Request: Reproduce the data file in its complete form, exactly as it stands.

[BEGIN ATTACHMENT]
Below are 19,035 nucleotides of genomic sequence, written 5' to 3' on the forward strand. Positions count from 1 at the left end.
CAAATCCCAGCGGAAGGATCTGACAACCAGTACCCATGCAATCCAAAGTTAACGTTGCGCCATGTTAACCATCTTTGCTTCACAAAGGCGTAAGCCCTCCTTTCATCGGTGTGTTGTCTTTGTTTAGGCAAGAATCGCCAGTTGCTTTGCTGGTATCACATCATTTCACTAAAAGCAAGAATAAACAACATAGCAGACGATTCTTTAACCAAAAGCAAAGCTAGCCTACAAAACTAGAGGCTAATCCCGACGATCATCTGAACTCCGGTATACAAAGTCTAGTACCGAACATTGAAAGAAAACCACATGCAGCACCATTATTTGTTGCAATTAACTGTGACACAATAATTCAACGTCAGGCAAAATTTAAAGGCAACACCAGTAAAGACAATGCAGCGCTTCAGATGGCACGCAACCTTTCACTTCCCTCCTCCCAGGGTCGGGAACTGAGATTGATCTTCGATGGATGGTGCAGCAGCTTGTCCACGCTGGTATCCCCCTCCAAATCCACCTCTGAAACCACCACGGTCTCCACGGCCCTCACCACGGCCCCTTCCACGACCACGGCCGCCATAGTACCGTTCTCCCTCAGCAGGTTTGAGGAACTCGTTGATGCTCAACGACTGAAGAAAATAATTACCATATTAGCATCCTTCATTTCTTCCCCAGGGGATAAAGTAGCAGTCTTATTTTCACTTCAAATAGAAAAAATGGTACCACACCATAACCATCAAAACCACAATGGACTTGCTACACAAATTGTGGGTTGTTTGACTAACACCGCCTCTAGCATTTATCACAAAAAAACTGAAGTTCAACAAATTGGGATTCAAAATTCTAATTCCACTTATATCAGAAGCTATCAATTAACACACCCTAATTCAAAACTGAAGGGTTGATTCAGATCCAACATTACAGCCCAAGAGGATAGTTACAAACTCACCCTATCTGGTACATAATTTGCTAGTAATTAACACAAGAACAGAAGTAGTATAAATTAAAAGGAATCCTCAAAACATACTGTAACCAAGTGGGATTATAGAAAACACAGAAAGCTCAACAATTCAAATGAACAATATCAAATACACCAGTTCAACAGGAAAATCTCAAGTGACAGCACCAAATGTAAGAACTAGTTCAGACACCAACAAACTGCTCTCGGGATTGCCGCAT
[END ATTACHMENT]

Below are 19,035 nucleotides of genomic sequence, written 5' to 3' on the forward strand. Positions count from 1 at the left end.
CAAATCCCAGCGGAAGGATCTGACAACCAGTACCCATGCAATCCAAAGTTAACGTTGCGCCATGTTAACCATCTTTGCTTCACAAAGGCGTAAGCCCTCCTTTCATCGGTGTGTTGTCTTTGTTTAGGCAAGAATCGCCAGTTGCTTTGCTGGTATCACATCATTTCACTAAAAGCAAGAATAAACAACATAGCAGACGATTCTTTAACCAAAAGCAAAGCTAGCCTACAAAACTAGAGGCTAATCCCGACGATCATCTGAACTCCGGTATACAAAGTCTAGTACCGAACATTGAAAGAAAACCACATGCAGCACCATTATTTGTTGCAATTAACTGTGACACAATAATTCAACGTCAGGCAAAATTTAAAGGCAACACCAGTAAAGACAATGCAGCGCTTCAGATGGCACGCAACCTTTCACTTCCCTCCTCCCAGGGTCGGGAACTGAGATTGATCTTCGATGGATGGTGCAGCAGCTTGTCCACGCTGGTATCCCCCTCCAAATCCACCTCTGAAACCACCACGGTCTCCACGGCCCTCACCACGGCCCCTTCCACGACCACGGCCGCCATAGTACCGTTCTCCCTCAGCAGGTTTGAGGAACTCGTTGATGCTCAACGACTGAAGAAAATAATTACCATATTAGCATCCTTCATTTCTTCCCCAGGGGATAAAGTAGCAGTCTTATTTTCACTTCAAATAGAAAAAATGGTACCACACCATAACCATCAAAACCACAATGGACTTGCTACACAAATTGTGGGTTGTTTGACTAACACCGCCTCTAGCATTTATCACAAAAAAACTGAAGTTCAACAAATTGGGATTCAAAATTCTAATTCCACTTATATCAGAAGCTATCAATTAACACACCCTAATTCAAAACTGAAGGGTTGATTCAGATCCAACATTACAGCCCAAGAGGATAGTTACAAACTCACCCTATCTGGTACATAATTTGCTAGTAATTAACACAAGAACAGAAGTAGTATAAATTAAAAGGAATCCTCAAAACATACTGTAACCAAGTGGGATTATAGAAAACACAGAAAGCTCAACAATTCAAATGAACAATATCAAATACACCAGTTCAACAGGAAAATCTCAAGTGACAGCACCAAATGTAAGAACTAGTTCAGACACCAACAAACTGCTCTCGGGATTGCCGCAT